WSAZ Investigates | Flooded and Frustrated

WSAZ Investigates | Flooded and Frustrated
Published: Oct. 12, 2022 at 6:30 PM EDT
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KANAWHA COUNTY, W.Va. (WSAZ) - Imagine every time it rains your home becomes surrounded by high water.

For half a century, that has been the reality for much of one community in our region.

It’s a problem we’ve been telling you about for years. The state says a fix is in the works, but neighbors say they’re not seeing any progress -- and the wait is testing their properties and their patience.

Even on the brightest days in Rand, there is always a dark cloud hanging over neighbors’ heads. That’s because every time it rains, it pours.

Resident Mack Reed explains that the rain has nowhere to go, so the water collects in streets, floods homes and surrounds others.

“I can’t get out of my house,” Reed said. “I got to go through the back. I’m trying to say right and honestly, it has come so far, maybe maybe two inches from getting in our house.”

We were first introduced to Reed in 2020. He told us then that the thoughts of the potential danger high water brings have flooded his memory for decades.

“My main concern is for somebody to lose their life, and we don’t want that,” he said.

Two years later, he says those same worries keep him up at night. That fear is brought on by an underground stormwater system that state and county officials say caved about half a century ago -- creating drainage problems that run deep.

“Look here, right down the middle, and there’s you a big void,” said resident Bryan Smith, referring to a crack in the middle of his childhood home on Harvard Avenue. “Look at the sidewalk puckered up. The walk going to the house is sinking. There is a void underneath the house. The house is leaning upriver where it’s washed out from that right there.”

The West Virginia Division of Highways is charged with coming up with a permanent solution to the problem, so WSAZ’s Sarah Sager reached out to ask for an interview about the agency’s plans and when neighbors will see changes.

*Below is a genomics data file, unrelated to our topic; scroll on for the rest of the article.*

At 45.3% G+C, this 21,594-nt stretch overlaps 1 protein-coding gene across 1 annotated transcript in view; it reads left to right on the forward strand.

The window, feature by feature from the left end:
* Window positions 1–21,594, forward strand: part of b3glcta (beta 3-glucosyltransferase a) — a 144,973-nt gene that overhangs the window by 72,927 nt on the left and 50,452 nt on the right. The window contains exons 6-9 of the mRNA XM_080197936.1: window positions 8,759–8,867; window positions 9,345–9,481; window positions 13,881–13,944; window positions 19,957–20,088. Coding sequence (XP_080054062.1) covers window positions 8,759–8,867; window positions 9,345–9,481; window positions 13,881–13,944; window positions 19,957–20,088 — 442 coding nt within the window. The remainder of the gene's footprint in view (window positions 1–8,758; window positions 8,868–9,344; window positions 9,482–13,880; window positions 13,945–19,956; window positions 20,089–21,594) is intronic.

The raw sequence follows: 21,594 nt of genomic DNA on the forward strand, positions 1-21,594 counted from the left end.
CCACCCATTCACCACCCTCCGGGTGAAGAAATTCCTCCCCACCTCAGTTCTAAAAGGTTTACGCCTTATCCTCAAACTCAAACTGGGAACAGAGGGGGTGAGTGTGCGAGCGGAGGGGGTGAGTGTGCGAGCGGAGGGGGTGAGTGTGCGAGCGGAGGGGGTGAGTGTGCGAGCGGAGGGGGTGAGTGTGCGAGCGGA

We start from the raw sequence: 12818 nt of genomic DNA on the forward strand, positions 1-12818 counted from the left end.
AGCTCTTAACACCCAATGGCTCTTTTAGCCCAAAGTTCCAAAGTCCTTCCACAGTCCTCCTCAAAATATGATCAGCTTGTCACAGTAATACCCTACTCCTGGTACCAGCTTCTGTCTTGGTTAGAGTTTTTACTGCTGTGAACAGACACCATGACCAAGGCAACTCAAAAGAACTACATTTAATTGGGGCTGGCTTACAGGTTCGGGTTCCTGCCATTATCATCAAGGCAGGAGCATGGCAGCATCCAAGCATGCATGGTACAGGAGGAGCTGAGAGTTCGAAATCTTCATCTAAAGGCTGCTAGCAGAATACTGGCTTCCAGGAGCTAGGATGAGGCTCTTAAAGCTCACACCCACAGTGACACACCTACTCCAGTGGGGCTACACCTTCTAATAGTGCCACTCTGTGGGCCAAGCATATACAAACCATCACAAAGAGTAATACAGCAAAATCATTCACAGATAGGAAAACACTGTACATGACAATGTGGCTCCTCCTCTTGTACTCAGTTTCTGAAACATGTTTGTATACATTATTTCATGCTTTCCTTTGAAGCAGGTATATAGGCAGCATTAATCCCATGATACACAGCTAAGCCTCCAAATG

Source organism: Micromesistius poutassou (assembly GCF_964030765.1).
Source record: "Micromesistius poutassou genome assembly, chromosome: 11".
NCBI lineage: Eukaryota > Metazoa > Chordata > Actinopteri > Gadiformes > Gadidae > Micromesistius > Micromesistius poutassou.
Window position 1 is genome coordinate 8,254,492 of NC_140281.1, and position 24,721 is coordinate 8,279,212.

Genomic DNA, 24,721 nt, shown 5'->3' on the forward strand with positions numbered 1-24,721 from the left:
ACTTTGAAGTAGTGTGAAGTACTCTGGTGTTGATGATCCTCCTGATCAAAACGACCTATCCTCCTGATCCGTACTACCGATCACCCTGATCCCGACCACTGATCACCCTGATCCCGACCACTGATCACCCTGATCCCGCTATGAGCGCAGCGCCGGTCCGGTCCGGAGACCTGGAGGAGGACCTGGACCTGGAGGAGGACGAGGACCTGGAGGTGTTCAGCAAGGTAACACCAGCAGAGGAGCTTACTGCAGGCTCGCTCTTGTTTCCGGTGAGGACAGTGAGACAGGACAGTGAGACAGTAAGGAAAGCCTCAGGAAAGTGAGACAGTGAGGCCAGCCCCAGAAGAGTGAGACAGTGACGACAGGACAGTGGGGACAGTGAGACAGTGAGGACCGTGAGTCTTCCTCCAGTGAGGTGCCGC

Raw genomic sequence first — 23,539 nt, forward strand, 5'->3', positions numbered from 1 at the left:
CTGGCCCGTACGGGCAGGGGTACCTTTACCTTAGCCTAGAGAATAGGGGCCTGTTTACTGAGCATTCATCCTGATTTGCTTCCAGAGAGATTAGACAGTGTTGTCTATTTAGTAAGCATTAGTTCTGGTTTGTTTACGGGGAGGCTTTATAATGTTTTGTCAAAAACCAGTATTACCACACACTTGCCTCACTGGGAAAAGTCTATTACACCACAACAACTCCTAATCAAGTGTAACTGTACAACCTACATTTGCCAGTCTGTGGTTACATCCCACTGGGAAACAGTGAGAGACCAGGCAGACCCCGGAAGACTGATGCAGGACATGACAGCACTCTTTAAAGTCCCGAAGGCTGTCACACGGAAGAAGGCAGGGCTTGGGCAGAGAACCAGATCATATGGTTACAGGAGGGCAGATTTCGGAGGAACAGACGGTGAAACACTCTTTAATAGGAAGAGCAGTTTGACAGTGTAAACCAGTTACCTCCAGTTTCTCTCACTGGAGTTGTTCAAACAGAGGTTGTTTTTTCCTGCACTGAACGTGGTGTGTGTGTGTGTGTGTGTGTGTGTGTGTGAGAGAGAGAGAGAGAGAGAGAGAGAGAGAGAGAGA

The spokesperson didn’t answer or return Sager’s calls. She also sent several emails -- the first on Sept. 21. The spokesperson initially replied – stating “the consultant on the project is actively designing a drainage system to assist the community of Rand with the problem storm drains.”

When Sager asked if there was a timeline, she was told “a timeline for construction will be not available until after the design is complete.” She asked the same spokesperson multiple times for an interview with state Department of Transportation Secretary Jimmy Wriston, but those requests were ignored.

However, a little less than two weeks after Sager first reached out to the DOH, residents told her they received emails and flyers from the agency about an upcoming public meeting on the project.

State Sen. Glenn Jeffries, D-Putnam, no longer represents Rand because of redistricting, but he has spent a lot of time working to see this project through and knows it’s a long time coming.

Sager: “Do you understand the frustrations of the community?”

Jeffries: “I do; I understand the frustrations. I would be frustrated.”

Sager: “So where are we today?”

Jeffries: “Today, the Department of Highways is doing the project in phases. They have completed phase one. Their study, they’re currently in phase two, which will lay out the construction of the project, the sizing of the pipe and the right-(of)-ways that they’ll have to purchase. And so once it’s completed, then they’ll jump to the next phase.”

Jeffries said the price tag for the project is about $15 million -- money that has been set aside from sources like the Roads to Prosperity program, the federal bipartisan Infrastructure Bill and state budget surpluses.

Neighbors like Smith and Reed are worried about how much longer they’re going to have to wait, as well as how much more water their homes can withstand.

Smith said, “OK, this is tentatively going to be fixed and has been tentatively going to be fixed since ‘76. so that means I hear you, but I don’t care. That’s what it means to me. My dad’s 82 years old. I’m 53 years old. My mom is 80, so if you can’t get a phase a year done, and that means we’re looking at a decade, I’ll be lucky to see it here.”

Reed said, “After 50 years, we still don’t have a timeline. I mean, I don’t know. I mean, i just know we pay our taxes like everyone else’s. And I’m like, where’s our money going? Seems like it’s not going up in this area.”

Sager reached out to the DOH again, asking about the total number of phases and when construction could begin, but she didn’t get any clear answers.

The DOH did send out a press release Wednesday about that public meeting they’re holding on the project next week.

Residents tell Sager it’s the first community meeting the DOH has scheduled about the project. It is scheduled from 4 to 7 p.m. Tuesday, Oct. 18 at the Rand Community Center.

They say project maps will be on display, and the contractor will be there to answer questions and help the public understand the flow of water in the area.

We will be at that meeting, as well, and will update you with what we learn. Keep checking the WSAZ app for the latest.